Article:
Back to the roots

“Plato and Aristotle are the very latest thing – not because I say so, but rather because nothing has surpassed them yet.” This reflection by José Luis Martínez helps us understand why this philosopher, a lover of literature and good wines, has created Mallorca’s first School of Humanities, as well as opening the bookshop  Librería Alejandría, a jewel containing the one thousand best books in the history of literature.

In Raphael’s fresco painting The School of Athens, Plato is pointing upwards, alluding to the concept of the world of ideas, and Aristotle, in an opposing gesture, signals downwards, towards the material world. Master and disciple are presented to us in this composition surrounded by art, philosophy and science, in reference to what was the great school of knowledge. 

With the Palma School of Humanities, José Luis has tried to emulate the steps of the ancient Greek masters, inspired by the words of Socrates when he sustained that studying the stars was all very well, but that humans are much more exciting. 

“The Internet culture is the culture of oblivion. Nothing has any value, everything is exactly the same,” believes José Luis, who is also the owner of La Biblioteca de Babel, one of Palma’s loveliest bookshops. Challenging the accelerated pace today’s society is subject to, the School of Humanities proposes a return to the roots, to debate, to conversation with friends sitting around a table, to promoting exchange and knowledge in defiance of the frenzy of the digital age. 

A school focussed on the study and dissemination of the humanities where sciences and letters go hand in hand, complementing one another through courses, workshops and seminars imparted by experts in literary creation, neuroscience, Chinese calligraphy, audiovisual script, classical languages or mythology, among others, with the aim of humanising culture.

Librería Alejandría bookshop

“The universe (which others call the Library) is composed of an indefinite and perhaps infinite number of hexagonal galleries, with vast air shafts between, surrounded by very low railings. From any of the hexagons one can see, interminably, the upper and lower floors,” writes Jorge Luis Borges in his short story The Library of Babel. 

José Luis and his team were inspired by this idea of Borges’ to create, in the central street of Costa de Can Muntaner, with an original proposal: its shelves house the one thousand best books in history, according to the criteria of José Luis, which are also available in their original language. “Alejandría bookshop is our paper Noah’s ark in the face of the digital and technological deluge. The green sign at the entrance is reminiscent of the typical London bookshop of Charing Cross Road in the 1950s,” he says as he pulls up the metal blinds of this peculiar space. 

As he hurriedly finishes his coffee, José Luis admits to feeling genuine admiration for people who are capable of going a whole year without reading a book “in this excessively boring everyday life. I don’t know how they do it, I admire them,” he declares ironically. The energy the bookseller gives off when he starts to talk about his favourite books and authors is contagious – “relatively famous books that anyone might like,” he says.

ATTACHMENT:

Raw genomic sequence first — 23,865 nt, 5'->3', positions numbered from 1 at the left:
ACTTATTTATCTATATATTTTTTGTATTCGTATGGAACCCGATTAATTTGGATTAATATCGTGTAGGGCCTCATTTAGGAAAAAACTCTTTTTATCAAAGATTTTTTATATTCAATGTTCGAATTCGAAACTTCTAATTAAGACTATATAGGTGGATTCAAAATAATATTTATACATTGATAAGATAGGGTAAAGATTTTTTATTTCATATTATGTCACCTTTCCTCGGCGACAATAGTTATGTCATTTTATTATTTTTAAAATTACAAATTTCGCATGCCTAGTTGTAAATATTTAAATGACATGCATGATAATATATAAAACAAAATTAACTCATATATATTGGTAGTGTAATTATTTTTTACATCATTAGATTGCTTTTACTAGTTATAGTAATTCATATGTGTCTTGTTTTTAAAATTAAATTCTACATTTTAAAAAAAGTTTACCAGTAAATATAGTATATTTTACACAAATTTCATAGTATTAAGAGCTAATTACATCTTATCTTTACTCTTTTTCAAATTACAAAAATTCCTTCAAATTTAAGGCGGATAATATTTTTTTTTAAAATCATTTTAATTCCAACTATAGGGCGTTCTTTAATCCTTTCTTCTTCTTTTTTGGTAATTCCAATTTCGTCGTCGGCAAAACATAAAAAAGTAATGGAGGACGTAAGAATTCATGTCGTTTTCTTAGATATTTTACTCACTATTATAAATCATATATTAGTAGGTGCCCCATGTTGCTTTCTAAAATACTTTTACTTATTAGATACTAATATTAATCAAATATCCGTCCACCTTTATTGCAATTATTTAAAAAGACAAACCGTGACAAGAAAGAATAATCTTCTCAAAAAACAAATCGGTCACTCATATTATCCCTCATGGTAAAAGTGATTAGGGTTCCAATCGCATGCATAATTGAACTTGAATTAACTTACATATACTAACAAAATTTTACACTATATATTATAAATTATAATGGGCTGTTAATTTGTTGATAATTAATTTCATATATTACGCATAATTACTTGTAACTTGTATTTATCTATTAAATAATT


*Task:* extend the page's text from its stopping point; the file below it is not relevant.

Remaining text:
First of all, he talks of the Bible, “a foundational book in which all the literary genres appear, moreover, from the fantasy genre of the Apocalypse to the romantic, pastoral poetry of the Song of Songs. In a way, the Bible already contains all the other books,” says José Luis.

The Odyssey is the mythical text of the great journey, the great adventure of the hero, Odysseus, who fights to attain his humanity, and of the sacred cycle of life. Don Quijote de la Mancha signifies many things, but above all, the brilliant invention of the novel, the immense pleasure of the narrative, bringing the greatness of humans to the fore through tenderness and irony.”

Gargantua and Pantagruel, Tristram Shandy or any of Charles Dickens’ novels are works that contribute to enriching the inheritance of Quijote: funny, sarcastic, wonderfully irreverent. “And on a list such as this one, naturally there have to be some of the mystical works, from the Sufi poets to the Spiritual Canticle by Juan de la Cruz, where the word takes flight and the music is silent, as in an intimate celebration... And how could we forget Hamlet by Shakespeare, the Essays of Montaigne, or indeed any work by Balzac, or Pérez Galdós?,” José Luis continues, in his role of prescribing bookseller.

For him, the tales of Chekov and Maupassant represent the best example of the great novels of the 19th century. “And please, nobody should fail to read the great Chinese classic Journey to the West: The Monkey King’s Amazing Adventures. They’ll thank me.”

José Luis does not want to omit some of the most important writers of the last century. “I think everyone should read The First Man, by Albert Camus, the Grey Notebook by Josep Pla, and any work resulting from the boundless imagination of Álvaro Cunqueiro. As well as Treasure Island by Robert Louis Stevenson, of course,” he recommends. And he concludes by naming “three extremely intelligent and fascinating female authors, all three of them unclassifiable, who have shone out in the motley world of 20th-century thought: Simone Weil, Hannah Arendt and María Zambrano.”

La Escuela de Humanidades and Librería Alejandría: two spaces in the centre of Palma that do their little bit to save people’s souls with culture.

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